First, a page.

Federal regulators have given staff and managers at the Hancock Geriatric Center at the Eastern State Hospital in Williamsburg, Virginia (VA), until the end of September to correct a rash of problems that officials believe led to at least one patient’s suicide and numerous serious slips and falls. If immediate action is not taken, the two-year-old residential psychiatric hospital may lose its funding from the federal Centers of Medicare & Medicaid Services, or CMS.

Hancock has already conditionally lost its CMS certification, and the facility must dramatically improve its staffing, patient monitoring and employee oversight if it hopes to once again be eligible to receive payments from federal health insurance programs. Problems identified at Hancock, and reported in the September 14, 2010, Virginian-Pilot, include the following:

  • A one out of five rating on care quality, largely for failing to “protect patients from injury and abuse.”
  • More than 80 “critical incidences” in which a patient’s life was put in danger; many of the incidents were slips and falls.
  • At least one patient suffering irreversible brain damage after a fall suffered because staff did not offer enough mobility support.
  • Repeated physical abuse of patients observed by staff but unpunished by managers.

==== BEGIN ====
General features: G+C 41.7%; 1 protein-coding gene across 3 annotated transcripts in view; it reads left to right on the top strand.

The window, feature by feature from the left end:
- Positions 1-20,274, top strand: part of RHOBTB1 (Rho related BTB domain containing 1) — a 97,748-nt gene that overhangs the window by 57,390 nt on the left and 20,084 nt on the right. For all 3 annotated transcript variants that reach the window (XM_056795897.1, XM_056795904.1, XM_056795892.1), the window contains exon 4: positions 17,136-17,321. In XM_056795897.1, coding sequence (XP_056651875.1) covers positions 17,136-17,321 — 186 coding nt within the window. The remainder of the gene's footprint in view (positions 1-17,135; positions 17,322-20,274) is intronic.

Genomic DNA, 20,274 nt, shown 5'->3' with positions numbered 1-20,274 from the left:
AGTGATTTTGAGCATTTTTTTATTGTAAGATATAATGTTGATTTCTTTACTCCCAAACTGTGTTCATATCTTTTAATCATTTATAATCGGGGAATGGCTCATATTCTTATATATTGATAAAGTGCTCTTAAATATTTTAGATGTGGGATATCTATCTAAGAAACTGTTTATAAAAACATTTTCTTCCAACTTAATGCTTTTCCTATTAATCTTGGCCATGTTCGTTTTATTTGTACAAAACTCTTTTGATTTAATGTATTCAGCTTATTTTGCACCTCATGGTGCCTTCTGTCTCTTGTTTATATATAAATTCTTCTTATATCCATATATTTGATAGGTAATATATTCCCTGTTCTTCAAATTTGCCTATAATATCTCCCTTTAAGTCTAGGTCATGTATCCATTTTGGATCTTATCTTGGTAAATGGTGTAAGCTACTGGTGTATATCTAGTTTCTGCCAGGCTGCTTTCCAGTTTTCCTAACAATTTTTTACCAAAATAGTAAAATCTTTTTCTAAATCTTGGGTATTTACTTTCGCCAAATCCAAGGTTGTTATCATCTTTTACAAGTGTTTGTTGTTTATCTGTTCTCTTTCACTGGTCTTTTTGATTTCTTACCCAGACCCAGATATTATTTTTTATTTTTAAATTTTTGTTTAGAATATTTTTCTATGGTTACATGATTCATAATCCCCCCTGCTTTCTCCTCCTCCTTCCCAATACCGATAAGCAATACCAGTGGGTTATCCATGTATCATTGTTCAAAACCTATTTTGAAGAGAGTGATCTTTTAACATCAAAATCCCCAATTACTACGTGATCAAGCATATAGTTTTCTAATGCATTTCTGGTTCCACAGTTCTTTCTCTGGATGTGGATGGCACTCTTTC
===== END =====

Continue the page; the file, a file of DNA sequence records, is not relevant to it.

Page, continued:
• Understaffing nursing stations and duty shifts.

The CMS inspectors’ reports paint a truly nightmarish picture of conditions at Hancock. Virginia Secretary of Health and Human Resources Bill Hazel, MD, agrees that have been problems at the hospital opened in 2008 to care for seniors with Alzheimer’s disease, dementia and other mental illnesses. Hazel also assured state lawmakers that conditions were improving and problems were being solved.

I hope for every Hancock patient’s sake, and the sake of their families, that Hazel is right. Neglect and abuse of nursing home patients creates more than health problems. It makes many patients’ last days their worst. It makes family members question their ability to protect and provide proper care for loved ones when they are at their most vulnerable. It too often leads to early, preventable death.

Every patient deserve the best care possible. This is true in doctors’ offices, clinics, hospitals and nursing homes. Let’s all hope it is soon true at the Hancock Geriatric Treatment Center.